Rutland and surrounding area received a little more than 2 inches of rain during the final week of April. Mark Bopp reports that the Bopp Farm, located between Cogswell & Forman, was blessed with a little more than 2½ inches during the same period. At this point in time, no area of Sargent County is short of moisture, and most of the County can most accurately be described as saturated. Some local tillers of the soil are optimistically thinking that they will be in the field by May 9 or 10, but the most realistic estimates are that there won’t be much planting getting done until Syttende Mai, May 17, or later. We’ll see who’s right, but, in the meantime, there are a lot of nervous farmers driving around, looking for a dry spot to land on. One of Sargent County’s old-time implement dealers, the late Pete Kiefer of Cayuga, used to say that “A wet Spring is always good for parts sales. First to fix the implements that get pulled apart while trying to extricate them after getting stuck in the mud during the planting season, and second, to repair the machinery that gets smashed and broken dropping into the holes created while pulling implements out in the Spring while trying to harvest in the Fall.” Look for a brisk business in repair parts in 2022.

Meanwhile, on the local scene, the proposed Summit Carbon Sequestration Pipeline, intended to transport carbon in the form of compressed CO2, carbon dioxide, to northwestern North Dakota for storage in deep wells, is provoking opposition among the landowners whose property it would cross, and among other local citizens who are concerned about the potential health & safety risks in case of a pipeline leak. Carbon dioxide is usually not thought of as potentially dangerous because it is present in soft drinks and other beverages to give them a little fizz and snap, but the old rule of “If a little bit is good, a lot more must be better,” does not hold true for this gas. According to pipeline opponents, large volumes of concentrated CO2 are potentially fatal. Some of the opposition has been generated by the pipeline developers heavy-handed approach to acquiring easements to cross privately owned land, and to the developers threat to use the process of Eminent Domain to seize right of way easements if landowners do not give them up willingly. The Sargent County Commission recently adopted a resolution opposing the use of Eminent Domain to obtain easements for this pipeline project, basing its opposition on health and safety concerns. Supporters of the pipeline project claim that it is needed to get excess carbon out of the atmosphere and deliver it to a location where it can be safely stored below ground. David & Pat Bladow of this community have attended several information meetings on the pipeline project, and Dave says that they are convinced that the disadvantages and dangers of the pipeline as currently proposed far outweigh any potential benefits which might be derived from it. To the Summit Carbon Sequestration Pipeline developers, the message from Sargent County is, “Go back to the drawing board, boys, and do it right this time!”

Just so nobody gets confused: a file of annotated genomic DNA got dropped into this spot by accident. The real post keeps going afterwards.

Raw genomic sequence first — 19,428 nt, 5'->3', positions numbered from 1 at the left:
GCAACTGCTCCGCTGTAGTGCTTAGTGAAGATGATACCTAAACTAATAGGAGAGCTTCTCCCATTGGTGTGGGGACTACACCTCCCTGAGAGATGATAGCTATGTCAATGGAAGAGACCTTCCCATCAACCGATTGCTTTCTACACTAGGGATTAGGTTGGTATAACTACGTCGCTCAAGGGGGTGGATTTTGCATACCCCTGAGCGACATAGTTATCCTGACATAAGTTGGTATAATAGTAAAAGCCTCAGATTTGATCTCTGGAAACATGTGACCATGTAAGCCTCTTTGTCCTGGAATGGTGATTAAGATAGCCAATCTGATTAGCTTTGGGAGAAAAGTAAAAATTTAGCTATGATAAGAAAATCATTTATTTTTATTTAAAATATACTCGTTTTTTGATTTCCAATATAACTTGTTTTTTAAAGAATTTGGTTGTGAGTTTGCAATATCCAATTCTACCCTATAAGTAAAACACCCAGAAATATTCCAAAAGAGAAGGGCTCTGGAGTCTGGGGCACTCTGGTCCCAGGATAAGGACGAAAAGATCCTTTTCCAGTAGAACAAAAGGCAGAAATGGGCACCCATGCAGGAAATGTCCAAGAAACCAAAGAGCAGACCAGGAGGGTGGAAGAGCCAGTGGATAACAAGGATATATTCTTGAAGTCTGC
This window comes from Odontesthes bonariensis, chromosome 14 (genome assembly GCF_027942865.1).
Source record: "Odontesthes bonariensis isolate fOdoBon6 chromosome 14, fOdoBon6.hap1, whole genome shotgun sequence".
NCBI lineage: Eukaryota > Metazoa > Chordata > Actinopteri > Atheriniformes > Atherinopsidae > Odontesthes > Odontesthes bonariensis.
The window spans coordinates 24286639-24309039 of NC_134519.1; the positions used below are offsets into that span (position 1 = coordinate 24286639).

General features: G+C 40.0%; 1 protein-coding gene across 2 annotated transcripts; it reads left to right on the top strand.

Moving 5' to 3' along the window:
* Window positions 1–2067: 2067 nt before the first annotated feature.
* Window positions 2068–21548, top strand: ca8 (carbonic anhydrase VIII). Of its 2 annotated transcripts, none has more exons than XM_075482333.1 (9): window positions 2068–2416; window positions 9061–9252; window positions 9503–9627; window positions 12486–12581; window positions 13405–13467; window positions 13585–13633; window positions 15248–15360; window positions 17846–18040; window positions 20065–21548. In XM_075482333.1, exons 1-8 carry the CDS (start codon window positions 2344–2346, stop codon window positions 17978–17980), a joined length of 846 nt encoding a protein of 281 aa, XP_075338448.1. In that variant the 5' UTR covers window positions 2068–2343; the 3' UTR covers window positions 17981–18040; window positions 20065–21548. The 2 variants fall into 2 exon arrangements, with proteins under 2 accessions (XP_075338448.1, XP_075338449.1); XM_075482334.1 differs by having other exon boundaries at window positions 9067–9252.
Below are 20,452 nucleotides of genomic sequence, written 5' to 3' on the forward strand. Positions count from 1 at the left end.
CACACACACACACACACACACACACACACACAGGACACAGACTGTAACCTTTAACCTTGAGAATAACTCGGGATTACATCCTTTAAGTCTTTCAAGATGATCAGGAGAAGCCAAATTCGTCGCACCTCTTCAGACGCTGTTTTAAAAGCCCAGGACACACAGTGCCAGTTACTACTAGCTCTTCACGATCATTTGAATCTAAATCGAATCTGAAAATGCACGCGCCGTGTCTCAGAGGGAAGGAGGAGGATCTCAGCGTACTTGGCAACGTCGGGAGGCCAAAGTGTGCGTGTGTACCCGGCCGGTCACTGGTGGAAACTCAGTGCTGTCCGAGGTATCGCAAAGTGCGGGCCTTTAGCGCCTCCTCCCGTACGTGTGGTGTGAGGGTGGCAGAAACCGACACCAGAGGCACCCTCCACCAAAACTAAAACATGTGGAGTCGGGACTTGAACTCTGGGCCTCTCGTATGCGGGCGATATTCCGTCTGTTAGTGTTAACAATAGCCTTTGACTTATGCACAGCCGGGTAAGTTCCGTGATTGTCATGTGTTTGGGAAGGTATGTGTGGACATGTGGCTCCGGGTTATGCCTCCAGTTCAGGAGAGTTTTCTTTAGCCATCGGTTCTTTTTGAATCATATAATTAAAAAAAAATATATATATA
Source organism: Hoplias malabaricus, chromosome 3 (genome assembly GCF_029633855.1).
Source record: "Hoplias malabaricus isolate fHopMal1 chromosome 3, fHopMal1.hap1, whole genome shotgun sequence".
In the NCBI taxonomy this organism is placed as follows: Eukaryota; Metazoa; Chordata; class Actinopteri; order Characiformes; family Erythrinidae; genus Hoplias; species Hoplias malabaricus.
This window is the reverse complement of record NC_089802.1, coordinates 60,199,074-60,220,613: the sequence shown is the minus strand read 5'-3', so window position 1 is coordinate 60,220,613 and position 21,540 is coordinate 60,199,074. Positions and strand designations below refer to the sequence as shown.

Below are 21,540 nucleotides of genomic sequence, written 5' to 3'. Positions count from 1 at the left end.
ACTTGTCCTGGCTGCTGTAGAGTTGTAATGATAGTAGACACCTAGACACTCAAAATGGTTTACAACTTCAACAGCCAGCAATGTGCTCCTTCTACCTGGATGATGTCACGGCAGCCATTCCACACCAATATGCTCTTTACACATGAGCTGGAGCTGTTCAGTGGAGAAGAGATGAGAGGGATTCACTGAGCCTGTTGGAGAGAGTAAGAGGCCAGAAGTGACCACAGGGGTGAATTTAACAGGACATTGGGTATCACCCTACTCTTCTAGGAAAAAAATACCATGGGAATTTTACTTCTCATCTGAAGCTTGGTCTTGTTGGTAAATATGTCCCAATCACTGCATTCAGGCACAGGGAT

Well, that’s the news from Rutland for this week. For additional information about what’s going on in the little city that can, check out the community’s internet web site at, and take a look at the Rutland Facebook page while you’re at it, too. Don’t forget to patronize your local Post Office and remember to keep the pressure on the U.S. Postal Service and the North Dakota Congressional delegation to SAVE OUR POST OFFICE! Later.